The Volokh Conspiracy
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The organization Sikhs for Justice (SFJ) has a Facebook page. Facebook allegedly blocked the page in India, and SFJ claims that it did so "on its own or on the behest of the Government of India," "because of discrimination against Plaintiff and Plaintiff's members on the grounds of race, religion, ancestry, and national origin."
SFJ sued under federal and state public-accommodation discrimination laws, but on Wednesday the U.S. Court of Appeals for the 9th Circuit rejected the goup's claim (Sikhs for Justice, Inc. v. Facebook, Inc.). The federal 47 U.S.C. § 230 statute, the court concluded, generally immunizes online service providers from legal liability for their decisions as publishers—and the decision about what to publish and what not to publish on Facebook is one such decision:
The Communications Decency Act (CDA) provides interactive computer service providers immunity from civil liability when the claim is premised upon the provider's role as "the publisher or speaker of any information provided by another information content provider." 47 U.S.C. § 230(c)(1), (c)(2). "This grant of immunity applies only if the interactive computer service provider is not also an 'information content provider,' which is defined as someone who is 'responsible, in whole or in part, for the creation or development of' the offending content."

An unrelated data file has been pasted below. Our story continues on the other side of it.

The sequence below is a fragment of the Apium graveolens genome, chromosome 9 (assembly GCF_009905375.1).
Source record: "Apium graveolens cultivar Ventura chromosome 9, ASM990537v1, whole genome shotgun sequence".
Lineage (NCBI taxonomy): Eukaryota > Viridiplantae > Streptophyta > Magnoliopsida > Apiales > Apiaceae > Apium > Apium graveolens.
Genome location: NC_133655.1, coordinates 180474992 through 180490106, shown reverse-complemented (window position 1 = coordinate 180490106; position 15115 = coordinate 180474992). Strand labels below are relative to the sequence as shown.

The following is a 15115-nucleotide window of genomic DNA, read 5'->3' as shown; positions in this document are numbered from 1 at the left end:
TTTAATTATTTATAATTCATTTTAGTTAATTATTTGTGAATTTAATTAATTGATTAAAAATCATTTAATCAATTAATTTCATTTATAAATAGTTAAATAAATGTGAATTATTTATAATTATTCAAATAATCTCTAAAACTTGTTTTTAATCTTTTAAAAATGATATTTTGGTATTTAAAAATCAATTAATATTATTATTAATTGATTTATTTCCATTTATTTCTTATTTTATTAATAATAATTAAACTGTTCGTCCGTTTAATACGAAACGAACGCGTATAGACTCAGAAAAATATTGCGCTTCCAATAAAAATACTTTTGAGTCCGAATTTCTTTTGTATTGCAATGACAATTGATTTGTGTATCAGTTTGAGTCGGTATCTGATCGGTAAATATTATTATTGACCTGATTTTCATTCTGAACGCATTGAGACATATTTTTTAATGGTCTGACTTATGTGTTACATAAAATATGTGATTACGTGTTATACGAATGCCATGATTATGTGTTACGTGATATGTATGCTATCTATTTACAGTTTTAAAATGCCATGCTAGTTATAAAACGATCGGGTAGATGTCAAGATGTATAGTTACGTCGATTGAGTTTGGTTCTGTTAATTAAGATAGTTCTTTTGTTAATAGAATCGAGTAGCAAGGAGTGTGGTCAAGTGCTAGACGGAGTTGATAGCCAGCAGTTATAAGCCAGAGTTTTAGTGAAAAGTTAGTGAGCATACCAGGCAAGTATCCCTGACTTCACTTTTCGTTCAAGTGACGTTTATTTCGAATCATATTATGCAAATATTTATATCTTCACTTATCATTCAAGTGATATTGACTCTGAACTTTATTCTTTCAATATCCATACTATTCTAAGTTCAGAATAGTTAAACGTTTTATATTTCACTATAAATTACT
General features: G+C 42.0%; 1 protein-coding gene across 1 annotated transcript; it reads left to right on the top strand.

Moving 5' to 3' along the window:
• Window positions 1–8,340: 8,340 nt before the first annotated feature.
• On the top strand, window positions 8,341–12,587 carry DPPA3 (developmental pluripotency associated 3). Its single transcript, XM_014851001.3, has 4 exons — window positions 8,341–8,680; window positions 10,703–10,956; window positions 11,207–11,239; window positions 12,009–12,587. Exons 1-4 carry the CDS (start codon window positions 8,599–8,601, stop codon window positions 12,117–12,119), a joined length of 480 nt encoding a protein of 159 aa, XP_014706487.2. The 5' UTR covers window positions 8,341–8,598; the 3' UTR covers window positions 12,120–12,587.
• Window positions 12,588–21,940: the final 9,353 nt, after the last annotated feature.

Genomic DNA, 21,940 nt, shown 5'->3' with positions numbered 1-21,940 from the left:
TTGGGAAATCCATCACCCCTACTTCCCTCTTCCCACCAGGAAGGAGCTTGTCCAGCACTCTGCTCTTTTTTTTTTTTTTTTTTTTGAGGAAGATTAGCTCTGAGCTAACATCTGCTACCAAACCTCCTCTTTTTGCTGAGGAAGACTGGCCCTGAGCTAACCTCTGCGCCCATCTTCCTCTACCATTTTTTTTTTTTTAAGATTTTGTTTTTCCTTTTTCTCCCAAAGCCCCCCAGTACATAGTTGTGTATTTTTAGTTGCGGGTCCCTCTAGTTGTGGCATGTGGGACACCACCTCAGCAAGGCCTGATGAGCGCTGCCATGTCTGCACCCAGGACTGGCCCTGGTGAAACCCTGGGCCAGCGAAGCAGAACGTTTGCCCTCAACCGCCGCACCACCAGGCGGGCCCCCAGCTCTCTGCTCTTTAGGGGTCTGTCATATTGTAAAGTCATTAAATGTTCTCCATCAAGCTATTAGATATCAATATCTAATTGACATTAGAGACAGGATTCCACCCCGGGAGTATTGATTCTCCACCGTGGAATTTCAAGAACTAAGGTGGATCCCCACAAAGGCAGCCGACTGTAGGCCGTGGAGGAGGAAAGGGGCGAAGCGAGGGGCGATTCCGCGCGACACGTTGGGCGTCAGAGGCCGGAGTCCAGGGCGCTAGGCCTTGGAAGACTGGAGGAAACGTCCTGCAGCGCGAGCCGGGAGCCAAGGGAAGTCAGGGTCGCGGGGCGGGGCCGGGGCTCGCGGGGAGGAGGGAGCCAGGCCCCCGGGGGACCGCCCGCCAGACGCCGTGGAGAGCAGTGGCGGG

Here, it is undisputed that Facebook is an interactive computer service provider. SFJ seeks to hold Facebook liable as a publisher for hosting, and later blocking, SFJ's online content. See Barnes v. Yahoo!, Inc. (9th Cir. 2009) ("removing content is something publishers do"). But SFJ, not Facebook, is the party solely responsible for creating and developing the content on SFJ's webpage. As such, Facebook cannot be deemed an "information content provider," and it is therefore entitled to the immunity conferred under § 230. Moreover, we have found no authority, and SFJ fails to cite any authority, holding that Title II of the Civil Rights Act of 1964 provides an exception to the immunity afforded to Facebook under the CDA.
Note, though, that the court didn't expressly discuss this, 47 U.S.C. § 230(c)(2) specifically protects online providers' right to block material that they find "objectionable":
No provider or user of an interactive computer service shall be held liable on account of … any action voluntarily taken in good faith to restrict access to or availability of material that the provider or user considers to be obscene, lewd, lascivious, filthy, excessively violent, harassing, or otherwise objectionable, whether or not such material is constitutionally protected.